For months you’ve heard warnings about the Very Bad Things that could happen if Congress fails to raise the debt ceiling. U.S. government default! Market crash! Global financial crisis!

That probably feels abstract, maybe even hyperbolic. Worldwide financial meltdown? Really?

I spent recent days talking to financial market experts and former government officials about the potential fallout. I wanted to better understand the channels through which panic and losses could spread and precipitate “financial Armageddon,” as one former Federal Reserve official dubbed it. (Other phrases that came up in interviews: “nightmare scenario,” “bankruptcies that rival those in the Great Depression,” and “we might have to go back to trading beads.”)

...One useful lens for thinking through possible consequences was suggested by Richard Berner, a senior Treasury official during the 2011 debt-limit crisis: The global financial system is like an upside-down pyramid, and the tip of that pyramid is the U.S. Treasury market. “Everything else rests upon it,” he told me.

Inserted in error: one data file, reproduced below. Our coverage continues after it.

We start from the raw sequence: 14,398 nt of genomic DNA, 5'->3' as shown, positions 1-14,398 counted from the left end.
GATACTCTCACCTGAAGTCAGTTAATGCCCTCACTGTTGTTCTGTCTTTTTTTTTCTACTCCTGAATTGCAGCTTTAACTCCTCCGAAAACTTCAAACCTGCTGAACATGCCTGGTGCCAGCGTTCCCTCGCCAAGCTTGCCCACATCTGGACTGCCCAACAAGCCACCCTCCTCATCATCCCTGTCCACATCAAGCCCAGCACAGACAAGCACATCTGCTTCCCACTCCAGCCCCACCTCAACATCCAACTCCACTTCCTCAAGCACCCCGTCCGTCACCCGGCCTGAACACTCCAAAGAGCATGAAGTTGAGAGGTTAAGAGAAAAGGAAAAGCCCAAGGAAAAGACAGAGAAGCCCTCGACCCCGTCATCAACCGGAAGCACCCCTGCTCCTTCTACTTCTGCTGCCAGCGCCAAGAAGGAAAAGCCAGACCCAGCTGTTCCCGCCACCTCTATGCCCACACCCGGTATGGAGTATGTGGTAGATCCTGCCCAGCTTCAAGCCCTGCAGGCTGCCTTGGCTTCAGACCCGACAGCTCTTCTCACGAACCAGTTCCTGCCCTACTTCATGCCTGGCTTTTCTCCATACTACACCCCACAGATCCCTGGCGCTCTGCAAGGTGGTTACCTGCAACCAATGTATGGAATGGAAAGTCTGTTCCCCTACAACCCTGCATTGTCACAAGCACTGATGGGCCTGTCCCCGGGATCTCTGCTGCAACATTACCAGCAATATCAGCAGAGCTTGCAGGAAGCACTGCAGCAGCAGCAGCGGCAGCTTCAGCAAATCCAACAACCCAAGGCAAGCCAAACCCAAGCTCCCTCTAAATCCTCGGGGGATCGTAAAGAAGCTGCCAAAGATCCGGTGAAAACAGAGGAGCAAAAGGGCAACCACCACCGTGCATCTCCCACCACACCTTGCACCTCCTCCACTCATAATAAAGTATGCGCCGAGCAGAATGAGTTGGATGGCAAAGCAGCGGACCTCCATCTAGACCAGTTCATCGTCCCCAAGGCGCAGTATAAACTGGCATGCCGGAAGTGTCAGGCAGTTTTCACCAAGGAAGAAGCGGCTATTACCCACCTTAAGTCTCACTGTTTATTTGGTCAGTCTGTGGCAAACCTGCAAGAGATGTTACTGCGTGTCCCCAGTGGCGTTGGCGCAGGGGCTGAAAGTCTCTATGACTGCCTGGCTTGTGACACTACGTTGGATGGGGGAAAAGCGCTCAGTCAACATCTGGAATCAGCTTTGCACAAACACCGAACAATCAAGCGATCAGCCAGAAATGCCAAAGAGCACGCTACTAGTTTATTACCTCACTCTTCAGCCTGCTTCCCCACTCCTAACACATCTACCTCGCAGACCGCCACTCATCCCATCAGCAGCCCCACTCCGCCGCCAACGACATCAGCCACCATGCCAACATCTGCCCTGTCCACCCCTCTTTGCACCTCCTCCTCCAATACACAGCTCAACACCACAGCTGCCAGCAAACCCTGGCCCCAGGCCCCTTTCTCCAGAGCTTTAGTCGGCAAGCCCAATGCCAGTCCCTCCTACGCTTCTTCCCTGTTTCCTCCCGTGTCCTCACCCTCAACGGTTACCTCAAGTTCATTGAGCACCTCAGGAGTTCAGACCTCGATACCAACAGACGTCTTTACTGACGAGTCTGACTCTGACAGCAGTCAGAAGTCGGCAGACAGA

With these disclaimers, here’s a summary of what market experts relayed. Our scenario assumes the U.S. government fails to pay for not only key services such as Social Security checks and military salaries but also principal or interest on at least some U.S. Treasury securities. (It’s unclear whether the government has technical capacity to effectively prioritize payments, anyway, or if ratings agencies would care.) On to the consequences, in seven terrifying steps: [I'm just sharing the terrifying headlines; read the opinion piece for a discussion of each.]

1) Treasurys get downgraded — as does virtually every other asset on earth.
2) Interest rates rise for U.S. consumers, businesses and the government.
3) The dollar might lose value in foreign-exchange markets.
4) Stock markets plummet.
5) Companies holding Treasurys suffer hits to both revenue and balance sheets.
6) There might be a scramble to close out trades that people would otherwise hold.
7) Some of the infrastructure underpinning large parts of the financial system (called “central counterparty clearinghouses”) could essentially get overwhelmed and go down.